A really handy feature in Kubernetes is port forwarding. This can be used to narrow down an issue when connections are failing to SQL Server running in a cluster.
Say we have deployed the following to a Kubernetes cluster: –
apiVersion: apps/v1beta1 kind: Deployment metadata: name: sqlserver spec: replicas: 1 template: metadata: labels: name: sqlserver spec: containers: - name: sqlserver1 image: mcr.microsoft.com/mssql/server:2019-RC1-ubuntu ports: - containerPort: 1433 env: - name: SA_PASSWORD value: "Testing1122" - name: ACCEPT_EULA value: "Y" --- apiVersion: v1 kind: Service metadata: name: sqlserver-service spec: ports: - name: sqlserver port: 1433 targetPort: 1433 selector: name: sqlserver type: LoadBalancer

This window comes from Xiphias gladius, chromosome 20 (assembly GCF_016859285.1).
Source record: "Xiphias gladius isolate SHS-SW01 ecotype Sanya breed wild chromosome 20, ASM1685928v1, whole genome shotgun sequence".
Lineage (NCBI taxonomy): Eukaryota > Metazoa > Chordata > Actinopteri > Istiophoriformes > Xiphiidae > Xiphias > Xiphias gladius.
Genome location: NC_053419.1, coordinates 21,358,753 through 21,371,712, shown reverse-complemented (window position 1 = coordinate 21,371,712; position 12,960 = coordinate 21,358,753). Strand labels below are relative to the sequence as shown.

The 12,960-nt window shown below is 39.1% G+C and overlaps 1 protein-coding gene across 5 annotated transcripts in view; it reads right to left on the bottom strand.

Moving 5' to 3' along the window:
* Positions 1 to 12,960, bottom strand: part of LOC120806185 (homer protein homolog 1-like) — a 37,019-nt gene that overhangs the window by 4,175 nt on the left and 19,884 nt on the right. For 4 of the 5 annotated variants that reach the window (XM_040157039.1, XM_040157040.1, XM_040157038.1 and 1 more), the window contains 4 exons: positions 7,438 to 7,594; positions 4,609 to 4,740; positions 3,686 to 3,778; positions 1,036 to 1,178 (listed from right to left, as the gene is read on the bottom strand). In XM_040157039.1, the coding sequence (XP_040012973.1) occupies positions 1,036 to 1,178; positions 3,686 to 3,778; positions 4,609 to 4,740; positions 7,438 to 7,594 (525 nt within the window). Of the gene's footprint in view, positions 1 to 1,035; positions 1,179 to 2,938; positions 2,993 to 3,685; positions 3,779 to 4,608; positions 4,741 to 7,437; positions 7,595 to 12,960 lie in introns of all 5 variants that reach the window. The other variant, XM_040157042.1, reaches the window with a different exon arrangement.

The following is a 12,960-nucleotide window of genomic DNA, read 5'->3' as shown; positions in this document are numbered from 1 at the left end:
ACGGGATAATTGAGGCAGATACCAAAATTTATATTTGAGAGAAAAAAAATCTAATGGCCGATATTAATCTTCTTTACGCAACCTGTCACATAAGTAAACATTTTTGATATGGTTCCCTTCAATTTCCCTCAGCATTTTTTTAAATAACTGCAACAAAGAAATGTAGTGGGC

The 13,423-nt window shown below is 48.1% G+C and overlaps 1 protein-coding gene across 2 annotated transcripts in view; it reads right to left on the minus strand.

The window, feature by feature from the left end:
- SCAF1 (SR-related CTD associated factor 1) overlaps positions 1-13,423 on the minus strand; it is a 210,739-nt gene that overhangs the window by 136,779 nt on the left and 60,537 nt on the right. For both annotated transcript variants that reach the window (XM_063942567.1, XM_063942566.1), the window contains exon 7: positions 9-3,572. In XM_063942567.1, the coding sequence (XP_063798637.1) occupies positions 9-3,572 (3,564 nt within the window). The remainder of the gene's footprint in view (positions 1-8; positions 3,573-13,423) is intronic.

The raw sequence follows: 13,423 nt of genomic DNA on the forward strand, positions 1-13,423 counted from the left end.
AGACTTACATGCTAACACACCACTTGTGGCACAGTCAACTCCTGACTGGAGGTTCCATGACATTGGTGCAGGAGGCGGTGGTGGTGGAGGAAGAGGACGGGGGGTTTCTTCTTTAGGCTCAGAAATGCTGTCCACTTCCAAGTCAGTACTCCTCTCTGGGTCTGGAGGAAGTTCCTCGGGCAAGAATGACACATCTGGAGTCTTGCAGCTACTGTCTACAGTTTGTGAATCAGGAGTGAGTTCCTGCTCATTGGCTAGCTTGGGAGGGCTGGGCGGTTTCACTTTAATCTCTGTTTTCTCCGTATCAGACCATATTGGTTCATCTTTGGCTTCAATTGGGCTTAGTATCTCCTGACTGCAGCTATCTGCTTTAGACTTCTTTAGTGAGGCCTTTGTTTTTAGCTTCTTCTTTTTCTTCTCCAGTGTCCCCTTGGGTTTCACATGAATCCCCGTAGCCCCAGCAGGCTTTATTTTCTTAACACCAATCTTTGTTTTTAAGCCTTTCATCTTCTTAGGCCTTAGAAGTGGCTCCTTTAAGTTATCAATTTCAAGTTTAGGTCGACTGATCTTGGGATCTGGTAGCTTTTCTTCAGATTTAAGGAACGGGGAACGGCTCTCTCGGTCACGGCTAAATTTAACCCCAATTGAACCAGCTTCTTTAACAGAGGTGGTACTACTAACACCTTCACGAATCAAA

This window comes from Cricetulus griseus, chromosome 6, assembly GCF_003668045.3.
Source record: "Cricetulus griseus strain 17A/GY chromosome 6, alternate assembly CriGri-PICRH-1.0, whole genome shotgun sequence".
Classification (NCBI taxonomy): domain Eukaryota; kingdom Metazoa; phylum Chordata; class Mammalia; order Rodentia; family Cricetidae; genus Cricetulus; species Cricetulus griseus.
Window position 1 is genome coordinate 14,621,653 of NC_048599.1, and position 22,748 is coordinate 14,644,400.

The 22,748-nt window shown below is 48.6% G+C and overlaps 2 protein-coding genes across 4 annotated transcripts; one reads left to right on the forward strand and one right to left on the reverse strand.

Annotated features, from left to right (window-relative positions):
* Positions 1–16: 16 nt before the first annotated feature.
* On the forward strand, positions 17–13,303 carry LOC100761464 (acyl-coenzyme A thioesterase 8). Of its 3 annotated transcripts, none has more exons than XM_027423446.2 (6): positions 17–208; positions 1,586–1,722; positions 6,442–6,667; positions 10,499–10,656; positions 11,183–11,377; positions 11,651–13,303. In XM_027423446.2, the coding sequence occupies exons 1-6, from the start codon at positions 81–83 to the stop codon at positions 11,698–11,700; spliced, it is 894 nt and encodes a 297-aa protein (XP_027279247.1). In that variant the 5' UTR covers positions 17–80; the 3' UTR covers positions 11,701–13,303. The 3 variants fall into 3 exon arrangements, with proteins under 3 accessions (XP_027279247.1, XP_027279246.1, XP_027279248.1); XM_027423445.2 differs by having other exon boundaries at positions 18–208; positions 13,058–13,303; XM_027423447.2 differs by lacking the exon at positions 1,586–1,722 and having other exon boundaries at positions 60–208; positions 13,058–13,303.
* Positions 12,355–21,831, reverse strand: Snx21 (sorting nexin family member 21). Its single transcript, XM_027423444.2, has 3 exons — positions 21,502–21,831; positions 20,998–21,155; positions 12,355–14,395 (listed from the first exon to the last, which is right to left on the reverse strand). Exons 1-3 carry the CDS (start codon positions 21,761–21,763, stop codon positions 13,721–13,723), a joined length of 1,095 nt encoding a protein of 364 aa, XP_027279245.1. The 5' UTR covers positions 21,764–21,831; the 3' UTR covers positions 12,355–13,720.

This will create the following in the Kubernetes cluster: –
The load balanced service’s IP can be usually be used to connect into the SQL instance running in the pod, but what if we’re unable to connect? Does the issue lie with the service or the pod?
In order to narrow this down, port forwarding can be used to directly connect to the pod: –
kubectl port-forward pod/sqlserver-889b56d7b-nb2b4 15789:1433
This will allow us to use 127.0.0.1,15789 (localhost won’t work) and connect from our local machine to the pod running in the Kubernetes cluster (in a separate window): –
mssql-cli -S 127.0.0.1,15789 -U sa
We can use the same port to connect via ADS and SSMS as well: –
If a connection can be established to the pod via the forwarded port then we know that the issue doesn’t lie with the pod but with the service or the connection from the service to the pod.
Thanks for reading!